Then came 1987. In late ’86 he began to allude to a growing discomfort in his leg. Initial investigations showed nothing other than circulation problems, probably due to age. Even before that he had already written to the Chancellor here, in a most amusing letter, that the high point of 1987 in the diocese of Motherwell would be 15th May, the feast of St. Isidore the Farmer, patron of Biggar, being also the Golden Jubilee of the parish.
Characteristically he concealed the fact that on the same day he would be celebrating his 70th birthday. What an evening in Biggar it was, made still more enjoyable by the presence of the Cardinal. The bishop was in terrific form despite the fact that he was due for surgery, the excision of a tumour in the lower bowel, within a few days. Completely in character he drove himself to the Law Hospital within the week. The operation, in the context of his general condition at the time, was very successful although it was to leave him with a colostomy until the end. Throughout late July and all of August he recuperated at the Cathedral before returning to Biggar in early September—more or less four years to the time when he had first arrived.
By mid-September he was re-admitted to Law Hospital where major problems in his peripheral vascular system were detected. He was then transferred to the Royal Infirmary in Glasgow and a series of amputations took place. The rest, I think, you know. The amputations were necessary to sustain his life, as indeed they did. However, the original operation in May, while successful, could not protect him against secondary cancer. With the developments of this, already advancing fast, he was transferred to Bon Secours on Sunday, 29th November. There he died, exactly one week later, 6th December, the feast of St. Nicholas.
I do not know how you capture a life of 70 years in 20 minutes—except superficially. So, finally, I want to concentrate, albeit briefly, on something more substantial. The life and death of each has an effect upon the other, so writes St. Paul. The life of Francis Thomson affected many people. As a priest it touched with significance people in parishes and students in seminaries. As a bishop it affected profoundly the Church locally and nationally. Francis Thomson was proud of this land, proud of its capital city, proud of Lanarkshire, proud of Biggar and Forth. He was interested neither in possessions nor in fame. But he was interested in that kind of service of Christ which calls for a total commitment of discipleship. In the end the Lord took him literally, testing him like gold in the furnace under the refiner’s eye. For the Lord demanded everything of him, like the grain of wheat which must die if new life is to be enjoyed in the hundredfold measure.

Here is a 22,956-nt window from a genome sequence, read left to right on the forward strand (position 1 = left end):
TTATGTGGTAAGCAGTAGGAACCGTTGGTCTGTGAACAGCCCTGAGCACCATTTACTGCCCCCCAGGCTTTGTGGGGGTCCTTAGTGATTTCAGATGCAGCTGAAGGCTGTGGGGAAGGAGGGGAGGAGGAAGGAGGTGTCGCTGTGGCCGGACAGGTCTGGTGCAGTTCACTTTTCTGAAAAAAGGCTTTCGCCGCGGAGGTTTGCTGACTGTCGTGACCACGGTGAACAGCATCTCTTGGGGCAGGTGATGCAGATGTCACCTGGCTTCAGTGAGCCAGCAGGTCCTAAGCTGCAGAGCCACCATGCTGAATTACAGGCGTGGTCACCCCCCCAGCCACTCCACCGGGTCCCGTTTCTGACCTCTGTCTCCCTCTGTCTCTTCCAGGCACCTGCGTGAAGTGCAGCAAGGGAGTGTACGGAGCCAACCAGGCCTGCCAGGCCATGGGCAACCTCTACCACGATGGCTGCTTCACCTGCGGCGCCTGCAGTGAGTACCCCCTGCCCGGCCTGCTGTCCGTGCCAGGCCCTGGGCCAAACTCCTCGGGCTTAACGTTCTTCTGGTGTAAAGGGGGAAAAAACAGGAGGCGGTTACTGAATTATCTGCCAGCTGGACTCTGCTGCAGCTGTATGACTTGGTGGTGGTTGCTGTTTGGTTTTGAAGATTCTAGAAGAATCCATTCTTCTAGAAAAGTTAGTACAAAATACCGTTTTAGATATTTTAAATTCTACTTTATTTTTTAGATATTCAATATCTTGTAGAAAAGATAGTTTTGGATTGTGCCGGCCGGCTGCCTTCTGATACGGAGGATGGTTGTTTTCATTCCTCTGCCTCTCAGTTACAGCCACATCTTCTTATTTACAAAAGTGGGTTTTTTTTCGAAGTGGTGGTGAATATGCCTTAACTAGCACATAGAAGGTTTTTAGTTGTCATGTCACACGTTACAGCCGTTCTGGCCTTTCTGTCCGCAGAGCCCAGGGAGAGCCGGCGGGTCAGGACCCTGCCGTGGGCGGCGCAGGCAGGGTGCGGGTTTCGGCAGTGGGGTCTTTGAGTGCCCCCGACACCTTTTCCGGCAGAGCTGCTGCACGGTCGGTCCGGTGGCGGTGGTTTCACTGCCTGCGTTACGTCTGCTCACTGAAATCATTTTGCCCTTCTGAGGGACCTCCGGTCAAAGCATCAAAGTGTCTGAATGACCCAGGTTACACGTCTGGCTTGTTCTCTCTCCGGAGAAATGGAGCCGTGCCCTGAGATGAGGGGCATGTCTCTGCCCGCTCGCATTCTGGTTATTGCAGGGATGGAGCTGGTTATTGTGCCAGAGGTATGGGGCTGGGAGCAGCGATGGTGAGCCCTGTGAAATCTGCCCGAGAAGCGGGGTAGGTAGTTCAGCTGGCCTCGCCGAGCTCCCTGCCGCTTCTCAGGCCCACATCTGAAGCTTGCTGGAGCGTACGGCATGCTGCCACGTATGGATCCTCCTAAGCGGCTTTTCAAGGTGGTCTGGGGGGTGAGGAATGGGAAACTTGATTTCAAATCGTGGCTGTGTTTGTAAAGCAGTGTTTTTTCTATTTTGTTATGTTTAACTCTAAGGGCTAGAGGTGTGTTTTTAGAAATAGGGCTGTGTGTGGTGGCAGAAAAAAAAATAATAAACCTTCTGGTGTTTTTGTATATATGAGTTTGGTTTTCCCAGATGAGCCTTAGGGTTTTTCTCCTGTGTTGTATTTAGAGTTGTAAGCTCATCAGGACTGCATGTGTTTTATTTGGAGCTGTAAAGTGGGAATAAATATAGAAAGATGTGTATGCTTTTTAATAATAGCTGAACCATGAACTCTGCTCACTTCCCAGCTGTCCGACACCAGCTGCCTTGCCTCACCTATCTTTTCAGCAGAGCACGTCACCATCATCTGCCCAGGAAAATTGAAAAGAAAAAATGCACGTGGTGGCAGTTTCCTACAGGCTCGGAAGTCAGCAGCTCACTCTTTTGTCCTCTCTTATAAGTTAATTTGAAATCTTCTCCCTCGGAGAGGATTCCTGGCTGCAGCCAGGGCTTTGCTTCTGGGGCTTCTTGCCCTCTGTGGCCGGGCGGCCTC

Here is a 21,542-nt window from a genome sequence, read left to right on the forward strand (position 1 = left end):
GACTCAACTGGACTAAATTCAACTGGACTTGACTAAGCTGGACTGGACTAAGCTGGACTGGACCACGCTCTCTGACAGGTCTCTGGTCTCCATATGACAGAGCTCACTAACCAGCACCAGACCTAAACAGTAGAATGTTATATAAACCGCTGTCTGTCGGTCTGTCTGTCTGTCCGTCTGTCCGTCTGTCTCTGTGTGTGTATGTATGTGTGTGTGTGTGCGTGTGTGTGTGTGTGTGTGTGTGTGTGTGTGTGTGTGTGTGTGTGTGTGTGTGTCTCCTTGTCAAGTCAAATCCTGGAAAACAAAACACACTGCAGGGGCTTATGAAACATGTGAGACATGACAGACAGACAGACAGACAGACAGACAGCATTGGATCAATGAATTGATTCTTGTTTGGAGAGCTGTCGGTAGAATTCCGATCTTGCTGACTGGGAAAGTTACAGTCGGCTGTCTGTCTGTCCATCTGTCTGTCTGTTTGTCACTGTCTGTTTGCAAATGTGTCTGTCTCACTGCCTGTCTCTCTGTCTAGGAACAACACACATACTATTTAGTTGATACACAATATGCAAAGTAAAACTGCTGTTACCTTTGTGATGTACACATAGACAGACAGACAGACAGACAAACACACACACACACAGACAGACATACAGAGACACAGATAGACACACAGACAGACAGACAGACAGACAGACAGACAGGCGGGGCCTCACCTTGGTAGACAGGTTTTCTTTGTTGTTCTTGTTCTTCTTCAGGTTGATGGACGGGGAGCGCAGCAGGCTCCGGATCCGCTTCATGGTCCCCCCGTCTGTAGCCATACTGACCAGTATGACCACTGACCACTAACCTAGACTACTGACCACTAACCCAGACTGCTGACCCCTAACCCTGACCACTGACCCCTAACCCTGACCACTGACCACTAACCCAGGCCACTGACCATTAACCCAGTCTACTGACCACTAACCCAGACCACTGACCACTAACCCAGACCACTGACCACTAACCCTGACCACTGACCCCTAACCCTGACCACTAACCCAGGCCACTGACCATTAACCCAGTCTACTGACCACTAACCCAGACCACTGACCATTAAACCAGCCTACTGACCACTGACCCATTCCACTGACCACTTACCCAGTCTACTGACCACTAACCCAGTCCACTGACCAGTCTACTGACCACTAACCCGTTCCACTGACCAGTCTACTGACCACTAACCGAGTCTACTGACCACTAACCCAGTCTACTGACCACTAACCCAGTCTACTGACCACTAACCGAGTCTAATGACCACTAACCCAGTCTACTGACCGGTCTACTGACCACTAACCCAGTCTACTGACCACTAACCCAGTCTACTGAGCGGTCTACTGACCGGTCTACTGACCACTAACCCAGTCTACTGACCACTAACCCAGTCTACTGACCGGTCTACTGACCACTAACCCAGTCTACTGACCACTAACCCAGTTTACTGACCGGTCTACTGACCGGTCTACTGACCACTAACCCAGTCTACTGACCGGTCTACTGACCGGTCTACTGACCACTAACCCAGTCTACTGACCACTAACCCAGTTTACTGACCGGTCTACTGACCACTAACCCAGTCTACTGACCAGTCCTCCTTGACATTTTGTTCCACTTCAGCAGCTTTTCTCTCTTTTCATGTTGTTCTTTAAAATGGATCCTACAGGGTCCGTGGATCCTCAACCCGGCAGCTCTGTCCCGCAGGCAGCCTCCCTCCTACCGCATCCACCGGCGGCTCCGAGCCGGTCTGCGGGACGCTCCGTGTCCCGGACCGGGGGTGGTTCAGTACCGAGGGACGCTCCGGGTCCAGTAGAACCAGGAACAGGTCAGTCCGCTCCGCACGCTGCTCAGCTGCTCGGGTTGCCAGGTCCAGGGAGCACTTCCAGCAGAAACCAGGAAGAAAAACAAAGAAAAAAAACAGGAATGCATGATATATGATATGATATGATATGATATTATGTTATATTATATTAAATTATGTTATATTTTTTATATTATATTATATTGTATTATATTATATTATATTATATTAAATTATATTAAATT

In that process the Lord took his privacy, from this most private of men, in the way that the Bishop had to become dependent increasingly on others, even for the smallest of things. The Lord took his intellect, for in the end he was reduced to using a word or a phrase for a sentence. And the Lord even demanded of him his height as well.
Bishop Thomson never crouched. Did you ever notice that? He once told me that he often saw how exceptionally tall people sometimes tried to make themselves look smaller by developing a kind of stoop. Francis Thomson stood tall. In that, as in everything else, he was as straight as a die.
Today, we bid farewell to him in mortal terms. For at least a month, in a variety of ways to those who called to see him, he said his goodbyes. In our last meeting, on the day before he died, it was clear that death was nigh. I invited him to recognise this in saying to him that though he felt very weak he was all right where it mattered. He nodded and said, “in every important way”. There was nothing else to say. What do you need to say after that?
I am delighted that all the members of the Episcopal Conference are here. No less are we delighted that such a great number of priests have joined us from this diocese and elsewhere, joined by many community representatives from other sister churches, from diocesan agencies and organisations, as well as from the civic life of the region of Strathclyde and the local districts in Lanarkshire. That will be a happy memory, on this sad day, for his few remaining relatives, to whom I offer, in the name of all, our sincerest condolences.
As Bishop here in Motherwell for over eighteen years his motto was “Sperans in Domino”. In that surest of hopes do we now commend him to the Lord. Eternal rest grant unto him, 0 Lord, and let perpetual light shine upon him. May he rest in peace.